He’s been called the “greatest poet of the patristic age,” he’s one of only 36 Doctors of the Church, and he wrote some of the most beautiful and profound reflections on the meaning of Christmas in Church history. And yet few Catholics have even heard of him.
I’m talking about the great fourth century deacon and hymn-writer St. Ephrem of Syria.
Born during the Diocletian persecution of the early 4th century, it’s unclear whether his father was a Christian or a pagan priest, but his mother was a Christian. Ephrem was baptized as a young man and soon after was ordained as a deacon. He lived a proto-monastic life and started writing hymns as a way of meditating on and teaching the faith.
A constant theme in his Christmas hymns is juxtaposing the tender smallness of Christ as a human baby with the infinite power and enormity of Christ’s divinity.
“When He sucked the milk of Mary, He was suckling all with Life,” he writes. “While He was lying on His Mother’s bosom, in His bosom were all creatures lying. He was silent as a Babe, and yet He was making His creatures execute all His commands.” (Hymns on the Nativity [HN] 3)
Here’s another snippet: “The bosom of Mary amazes me, that it sufficed for You, Lord, and embraced You.— All creation were too small, to conceal Your Majesty;—Heaven and earth too narrow, to be in the likeness of wings, to cover Your Godhead.— Too small for You was the bosom of earth; great enough for You was the bosom of Mary!” (HN 16)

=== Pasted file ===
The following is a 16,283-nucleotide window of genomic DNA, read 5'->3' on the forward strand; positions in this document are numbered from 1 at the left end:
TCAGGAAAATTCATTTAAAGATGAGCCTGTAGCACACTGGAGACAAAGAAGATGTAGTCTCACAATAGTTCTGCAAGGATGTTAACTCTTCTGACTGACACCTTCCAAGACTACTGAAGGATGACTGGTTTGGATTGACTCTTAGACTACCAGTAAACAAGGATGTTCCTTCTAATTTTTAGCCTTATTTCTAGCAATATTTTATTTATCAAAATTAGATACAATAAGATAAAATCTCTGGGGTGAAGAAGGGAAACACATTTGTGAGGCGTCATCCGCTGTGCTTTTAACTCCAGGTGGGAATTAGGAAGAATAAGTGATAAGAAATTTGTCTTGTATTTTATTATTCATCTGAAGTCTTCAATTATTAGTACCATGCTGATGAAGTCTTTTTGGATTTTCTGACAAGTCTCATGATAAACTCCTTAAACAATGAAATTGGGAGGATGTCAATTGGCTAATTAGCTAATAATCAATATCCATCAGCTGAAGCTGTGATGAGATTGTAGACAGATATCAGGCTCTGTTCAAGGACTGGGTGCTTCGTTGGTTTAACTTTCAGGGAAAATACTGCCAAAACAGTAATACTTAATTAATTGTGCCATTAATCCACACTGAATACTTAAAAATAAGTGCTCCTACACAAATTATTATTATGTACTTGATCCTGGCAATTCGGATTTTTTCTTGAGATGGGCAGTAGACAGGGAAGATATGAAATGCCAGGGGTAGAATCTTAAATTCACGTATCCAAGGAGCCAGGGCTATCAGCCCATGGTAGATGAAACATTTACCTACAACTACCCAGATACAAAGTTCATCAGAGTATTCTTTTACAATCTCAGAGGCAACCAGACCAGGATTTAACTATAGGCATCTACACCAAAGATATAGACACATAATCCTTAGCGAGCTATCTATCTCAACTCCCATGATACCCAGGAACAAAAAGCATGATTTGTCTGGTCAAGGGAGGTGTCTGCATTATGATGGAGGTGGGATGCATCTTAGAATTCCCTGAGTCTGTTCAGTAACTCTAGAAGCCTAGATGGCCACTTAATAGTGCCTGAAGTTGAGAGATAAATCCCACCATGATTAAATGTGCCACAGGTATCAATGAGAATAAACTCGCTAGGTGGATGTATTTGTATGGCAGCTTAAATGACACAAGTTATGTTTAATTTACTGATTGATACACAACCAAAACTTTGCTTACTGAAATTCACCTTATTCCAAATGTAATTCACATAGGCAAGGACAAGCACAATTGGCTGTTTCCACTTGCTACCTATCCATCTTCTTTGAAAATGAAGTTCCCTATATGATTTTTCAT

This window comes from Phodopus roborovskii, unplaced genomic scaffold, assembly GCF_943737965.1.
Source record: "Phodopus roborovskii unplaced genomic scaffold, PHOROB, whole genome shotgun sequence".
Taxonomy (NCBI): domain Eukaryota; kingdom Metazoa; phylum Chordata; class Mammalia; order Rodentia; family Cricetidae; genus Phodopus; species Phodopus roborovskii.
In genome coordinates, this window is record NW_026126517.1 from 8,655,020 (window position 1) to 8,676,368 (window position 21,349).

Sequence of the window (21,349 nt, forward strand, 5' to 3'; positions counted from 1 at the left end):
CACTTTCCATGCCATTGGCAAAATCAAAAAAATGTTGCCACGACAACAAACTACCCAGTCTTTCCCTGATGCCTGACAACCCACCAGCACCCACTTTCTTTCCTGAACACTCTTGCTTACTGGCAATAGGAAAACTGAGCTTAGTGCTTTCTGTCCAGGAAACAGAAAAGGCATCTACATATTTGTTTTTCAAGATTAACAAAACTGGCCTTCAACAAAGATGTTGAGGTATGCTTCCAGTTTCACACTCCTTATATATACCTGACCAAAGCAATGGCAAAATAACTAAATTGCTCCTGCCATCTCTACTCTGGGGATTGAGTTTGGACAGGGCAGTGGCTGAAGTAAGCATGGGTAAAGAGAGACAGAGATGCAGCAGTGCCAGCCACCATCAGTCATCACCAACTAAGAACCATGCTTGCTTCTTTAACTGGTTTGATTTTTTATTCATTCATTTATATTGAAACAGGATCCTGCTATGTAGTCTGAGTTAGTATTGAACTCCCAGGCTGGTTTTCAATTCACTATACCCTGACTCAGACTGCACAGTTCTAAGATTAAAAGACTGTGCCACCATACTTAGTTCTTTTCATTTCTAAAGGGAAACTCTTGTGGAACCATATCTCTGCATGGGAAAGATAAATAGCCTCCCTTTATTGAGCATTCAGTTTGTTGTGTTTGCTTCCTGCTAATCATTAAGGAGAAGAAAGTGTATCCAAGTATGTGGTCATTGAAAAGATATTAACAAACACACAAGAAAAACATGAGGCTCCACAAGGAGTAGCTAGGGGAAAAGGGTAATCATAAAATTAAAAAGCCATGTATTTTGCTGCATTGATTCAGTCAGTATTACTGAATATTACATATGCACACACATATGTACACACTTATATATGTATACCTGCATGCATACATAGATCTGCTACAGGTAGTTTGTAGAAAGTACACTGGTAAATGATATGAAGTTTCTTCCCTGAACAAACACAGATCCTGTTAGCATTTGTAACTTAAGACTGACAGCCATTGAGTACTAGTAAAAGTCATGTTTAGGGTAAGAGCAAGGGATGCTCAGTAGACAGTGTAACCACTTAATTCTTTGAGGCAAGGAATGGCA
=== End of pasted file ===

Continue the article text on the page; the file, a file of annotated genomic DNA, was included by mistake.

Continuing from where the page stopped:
Take a moment and let that sink in. Very profound!
Here are just a few more snippets from his hymns on the birth of Christ:
“Mary bare the silent Babe, while in Him were hidden all tongues! Joseph bare Him, and in Him was hidden a nature more ancient than anything that is old! The High One became as a little child, and in Him was hidden a treasure of wisdom sufficing for all! Though Most High, yet He sucked the milk of Mary, and of His goodness all creatures suck!
“He is the Breast of Life, and the Breath of Life; the dead suck from His life and revive. Without the breath of the air no man lives, without the Might of the Son no man subsists. On His living breath that quickens all, depend the spirits that are above and that are beneath.” (HN 3)
“Let women praise Her, the pure Mary,— that as in Eve their mother—great was their reproach—lo! In Mary their sister—greatly magnified was their honor. […] Of him the Lord said, that he had fallen from Heaven.— The Abhorred One had exalted himself; from his uplifting he has fallen. The foot of Mary has trod him down, who bruised Eve with his heel.” (HN 15)
“[Mary] lulled Him, [saying,] ‘Who has given me, the barren, that I should conceive and bring forth this One, that is manifold; a little One, that is great; for that He is wholly with me, and wholly everywhere?
“‘The day that Gabriel came in unto my low estate, he made me free instead of a handmaid, of a sudden: for I was the handmaid of Your Divine Nature, and am also the Mother of Your human Nature, O Lord and Son! Of a sudden the handmaid became the King’s daughter in You, You Son of the King. Lo, the meanest in the house of David, by reason of You, You Son of David, lo, a daughter of earth has attained unto Heaven by the Heavenly One!
“‘How am I astonished that there is laid before me a Child, older than all things! His eye is gazing unceasingly upon Heaven. As for the stammering of His mouth, to my seeming it betokens, that with God its silence speaks.'” (HN 4)